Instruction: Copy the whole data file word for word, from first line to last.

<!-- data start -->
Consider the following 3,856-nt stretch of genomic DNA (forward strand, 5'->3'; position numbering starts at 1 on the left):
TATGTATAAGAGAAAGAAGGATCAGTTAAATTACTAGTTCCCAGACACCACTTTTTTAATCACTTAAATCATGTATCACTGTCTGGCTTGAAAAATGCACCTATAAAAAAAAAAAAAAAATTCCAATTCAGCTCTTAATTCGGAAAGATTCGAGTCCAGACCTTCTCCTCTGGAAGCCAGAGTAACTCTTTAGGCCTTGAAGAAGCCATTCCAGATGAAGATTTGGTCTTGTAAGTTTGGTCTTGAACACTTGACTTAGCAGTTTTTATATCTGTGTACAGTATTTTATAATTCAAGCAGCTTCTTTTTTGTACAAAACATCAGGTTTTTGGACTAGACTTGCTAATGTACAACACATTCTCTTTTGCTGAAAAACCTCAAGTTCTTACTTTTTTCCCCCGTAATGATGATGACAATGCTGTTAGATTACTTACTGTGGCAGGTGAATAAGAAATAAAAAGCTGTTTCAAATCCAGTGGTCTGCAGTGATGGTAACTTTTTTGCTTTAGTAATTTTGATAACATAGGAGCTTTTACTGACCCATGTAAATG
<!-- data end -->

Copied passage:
Consider the following 3,856-nt stretch of genomic DNA (forward strand, 5'->3'; position numbering starts at 1 on the left):
TATGTATAAGAGAAAGAAGGATCAGTTAAATTACTAGTTCCCAGACACCACTTTTTTAATCACTTAAATCATGTATCACTGTCTGGCTTGAAAAATGCACCTATAAAAAAAAAAAAAAAATTCCAATTCAGCTCTTAATTCGGAAAGATTCGAGTCCAGACCTTCTCCTCTGGAAGCCAGAGTAACTCTTTAGGCCTTGAAGAAGCCATTCCAGATGAAGATTTGGTCTTGTAAGTTTGGTCTTGAACACTTGACTTAGCAGTTTTTATATCTGTGTACAGTATTTTATAATTCAAGCAGCTTCTTTTTTGTACAAAACATCAGGTTTTTGGACTAGACTTGCTAATGTACAACACATTCTCTTTTGCTGAAAAACCTCAAGTTCTTACTTTTTTCCCCCGTAATGATGATGACAATGCTGTTAGATTACTTACTGTGGCAGGTGAATAAGAAATAAAAAGCTGTTTCAAATCCAGTGGTCTGCAGTGATGGTAACTTTTTTGCTTTAGTAATTTTGATAACATAGGAGCTTTTACTGACCCATGTAAATG